Will we see Yu Darvish in Texas? (VIDEO)

The Texas Rangers made a record-setting bid for Japanese star pitcher Yu Darvish, letting the baseball club negotiate a contract with him.  But if he does sign, will he hit the 'Third-Year Wall'?

By , Correspondent

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    In this Aug. 23, 2008 file photo, Japan's Yu Darvish pitches against USA in their bronze medal baseball game at the Beijing 2008 Olympics.

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It's decided: If we see Japanese hurler Yu Darvish in the majors, we'll see Yu in Texas.

Major League Baseball announced last night that The Texas Rangers put up the highest bid for pitcher Yu Darvish of Japan's Pacific League, clearing the way for the Rangers to negotiate a contract with Darvish and bring him to the States.

The Rangers reportedly set a new record with their posting bid of $51.7 million, which the team will pay to Darvish's Japanese club, the Hokkaido Nippon Ham Fighters. If the reported figure is accurate, the bid for Darvish would exceed the previous record, set by the Boston Red Sox in 2006 when they paid $51.1 million to the Seibu Lions for Daisuke Matsuzaka.

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Daigo Fujiwara of JapaneseBallPlayers.com noted this weekend that Darvish is one of 21 Japanese players who have used the posting system, which was set up in 1998. The posting system merely establishes the right for a US club to negotiate with a player – contract negotiations may still fall through, and have in the past, leaving the player with their Japanese team. Of the 21 players to have used the system – including several players like Darvish who are negotiating contracts now – only 11 have so far successfully transferred to MLB.

Like the Red Sox's Matsuzaka, Darvish will likely draw a contract of over $50 million, putting his overall price tag for the Rangers in excess of $100 million. And the comparisons with Matsuzaka go further. Both Matsuzaka and Darvish were best-of-the-best pitchers in Japan, and key players for Japan's team in the World Baseball Classic

The worry that will likely be in the back of the Rangers' minds is that Darvish's similarities to Matsuzaka may continue once he's stateside.

Sports Illustrated's Tom Verducci writes that Japanese players, once in the majors, have frequently started strong but petered out by their third year – a phenomenon now known as the "Third-Year Wall." And despite the Red Sox's broad preventative efforts to avoid a similar experience with Daisuke, "Matsuzaka crashed into The Wall. Over his first two seasons, Matsuzaka was 33-15 with a 3.72 ERA. But starting with Year Three, Matsuzaka has been 16-15 with a 5.03 ERA while suffering shoulder, hip and elbow injuries."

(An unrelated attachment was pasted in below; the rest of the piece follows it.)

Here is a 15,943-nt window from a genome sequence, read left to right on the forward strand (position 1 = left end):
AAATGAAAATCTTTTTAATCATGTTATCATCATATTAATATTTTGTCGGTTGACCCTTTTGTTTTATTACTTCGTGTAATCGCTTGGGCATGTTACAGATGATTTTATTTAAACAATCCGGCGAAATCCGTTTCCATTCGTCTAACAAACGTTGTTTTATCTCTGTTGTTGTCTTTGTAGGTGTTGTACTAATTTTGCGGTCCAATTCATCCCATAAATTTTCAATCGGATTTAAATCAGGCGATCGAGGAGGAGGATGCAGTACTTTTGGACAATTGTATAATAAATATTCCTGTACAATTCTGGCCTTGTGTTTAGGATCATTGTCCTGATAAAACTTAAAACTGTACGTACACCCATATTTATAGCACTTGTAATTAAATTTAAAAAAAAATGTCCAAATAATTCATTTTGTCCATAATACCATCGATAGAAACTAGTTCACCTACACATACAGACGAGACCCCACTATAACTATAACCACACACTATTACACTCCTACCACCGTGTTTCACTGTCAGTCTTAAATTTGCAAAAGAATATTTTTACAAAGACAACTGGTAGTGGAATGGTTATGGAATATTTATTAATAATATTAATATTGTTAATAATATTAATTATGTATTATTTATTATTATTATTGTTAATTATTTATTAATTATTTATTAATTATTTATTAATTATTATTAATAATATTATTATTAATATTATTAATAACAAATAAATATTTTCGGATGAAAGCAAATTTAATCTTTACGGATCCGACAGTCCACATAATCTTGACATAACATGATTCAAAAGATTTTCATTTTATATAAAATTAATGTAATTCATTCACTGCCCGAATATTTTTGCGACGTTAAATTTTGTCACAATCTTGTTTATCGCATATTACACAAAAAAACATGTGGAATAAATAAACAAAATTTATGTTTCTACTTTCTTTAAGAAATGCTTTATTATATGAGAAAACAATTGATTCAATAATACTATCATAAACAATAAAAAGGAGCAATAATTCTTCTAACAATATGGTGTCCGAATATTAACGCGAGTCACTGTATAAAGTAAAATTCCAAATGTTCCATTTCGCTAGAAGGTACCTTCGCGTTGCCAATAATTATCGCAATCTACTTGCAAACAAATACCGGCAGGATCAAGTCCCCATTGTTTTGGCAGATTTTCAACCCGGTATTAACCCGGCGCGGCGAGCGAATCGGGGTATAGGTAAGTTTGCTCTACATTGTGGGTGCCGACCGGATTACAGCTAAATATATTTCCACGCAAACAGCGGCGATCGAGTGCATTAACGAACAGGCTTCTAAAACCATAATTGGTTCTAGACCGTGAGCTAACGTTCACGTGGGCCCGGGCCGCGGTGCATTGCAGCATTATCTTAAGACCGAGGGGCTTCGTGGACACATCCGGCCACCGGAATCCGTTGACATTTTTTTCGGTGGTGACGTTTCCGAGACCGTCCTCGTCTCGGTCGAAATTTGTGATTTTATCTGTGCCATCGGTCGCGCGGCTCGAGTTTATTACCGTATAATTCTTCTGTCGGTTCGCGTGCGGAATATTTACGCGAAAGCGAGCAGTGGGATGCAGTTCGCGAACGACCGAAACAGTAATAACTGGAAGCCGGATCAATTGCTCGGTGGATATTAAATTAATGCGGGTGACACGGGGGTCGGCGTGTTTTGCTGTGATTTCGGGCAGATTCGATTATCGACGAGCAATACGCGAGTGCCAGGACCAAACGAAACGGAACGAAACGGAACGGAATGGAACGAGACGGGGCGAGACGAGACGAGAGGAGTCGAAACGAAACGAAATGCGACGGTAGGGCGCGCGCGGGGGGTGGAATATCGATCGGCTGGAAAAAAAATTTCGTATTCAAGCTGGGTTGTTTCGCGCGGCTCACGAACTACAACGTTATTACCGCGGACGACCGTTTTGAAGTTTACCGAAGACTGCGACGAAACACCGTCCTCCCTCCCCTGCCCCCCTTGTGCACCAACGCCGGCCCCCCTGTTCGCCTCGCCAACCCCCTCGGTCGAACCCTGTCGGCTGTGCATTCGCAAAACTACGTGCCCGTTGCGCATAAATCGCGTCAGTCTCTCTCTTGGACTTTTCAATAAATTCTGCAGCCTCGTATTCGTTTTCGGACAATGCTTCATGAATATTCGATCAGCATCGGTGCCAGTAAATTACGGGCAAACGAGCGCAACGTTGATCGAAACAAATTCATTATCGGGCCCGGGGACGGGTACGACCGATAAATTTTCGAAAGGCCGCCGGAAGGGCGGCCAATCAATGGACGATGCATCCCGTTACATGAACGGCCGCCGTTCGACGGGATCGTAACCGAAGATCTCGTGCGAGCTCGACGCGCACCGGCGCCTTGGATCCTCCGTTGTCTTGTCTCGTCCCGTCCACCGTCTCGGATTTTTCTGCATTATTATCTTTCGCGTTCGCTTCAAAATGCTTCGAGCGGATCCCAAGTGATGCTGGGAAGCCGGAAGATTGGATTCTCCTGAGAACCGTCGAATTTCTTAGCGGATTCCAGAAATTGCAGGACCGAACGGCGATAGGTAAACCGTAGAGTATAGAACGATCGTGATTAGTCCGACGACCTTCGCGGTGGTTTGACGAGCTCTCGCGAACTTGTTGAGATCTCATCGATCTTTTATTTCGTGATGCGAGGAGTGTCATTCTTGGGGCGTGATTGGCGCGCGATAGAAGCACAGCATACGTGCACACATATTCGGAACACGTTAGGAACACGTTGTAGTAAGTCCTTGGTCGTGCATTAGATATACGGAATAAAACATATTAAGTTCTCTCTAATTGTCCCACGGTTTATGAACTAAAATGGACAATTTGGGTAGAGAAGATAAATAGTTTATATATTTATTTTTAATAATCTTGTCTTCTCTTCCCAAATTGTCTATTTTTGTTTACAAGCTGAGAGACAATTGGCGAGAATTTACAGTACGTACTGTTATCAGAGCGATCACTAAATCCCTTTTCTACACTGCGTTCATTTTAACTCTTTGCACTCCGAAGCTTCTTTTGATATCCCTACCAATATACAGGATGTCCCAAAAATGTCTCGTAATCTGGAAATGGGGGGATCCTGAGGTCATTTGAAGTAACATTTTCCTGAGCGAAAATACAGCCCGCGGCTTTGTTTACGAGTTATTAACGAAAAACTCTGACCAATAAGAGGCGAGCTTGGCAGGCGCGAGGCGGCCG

But River Ave. Blues writer Mike Axisa pointed out last week that Darvish's average numbers in Japan are even better than Matsuzaka's best. And he cites Patrick Newman of English-language Japanese baseball site NPB Tracker, who wrote that he is "more optimistic about him than I have been of anyone in the past." Still, Newman notes that the media pressure on Darvish will be even higher than usual for Japanese players coming to the majors, as he'll be under scrutiny from both sides of the Pacific.

...Keep in mind that Darvish is going to have more pressure and attention than possibly any player that has preceded him. Ichiro [Suzuki] was stalked relentlessly by the Japanese media when he joined the Mariners, but I don’t think the Americans necessarily expected much from him. American fans have been anticipating Darvish for years, so he’ll have the Japanese insanity and the American expectations to live up to. I think he will be successful though, and I hope he is.

And Darvish already is in the Japanese public's eye, Sports Illustrated's Joe Lemire wrote last month. The Iranian-Japanese Darvish was described by his first manager as a mix of "Fonzie and Elvis Presley," and his life has been "tabloid fodder," Lemire wrote. "He married an actress and garnered additional notoriety when he was photographed smoking in a gaming parlor while underage and for posing nearly nude in a magazine." He's even got his own blog.

But he seems to have the makeup to succeed in the US, wrote Lemire: "those who have watched him [in Japan] have little doubt he will be a quality pitcher at the major league level. ... The only question now is when."

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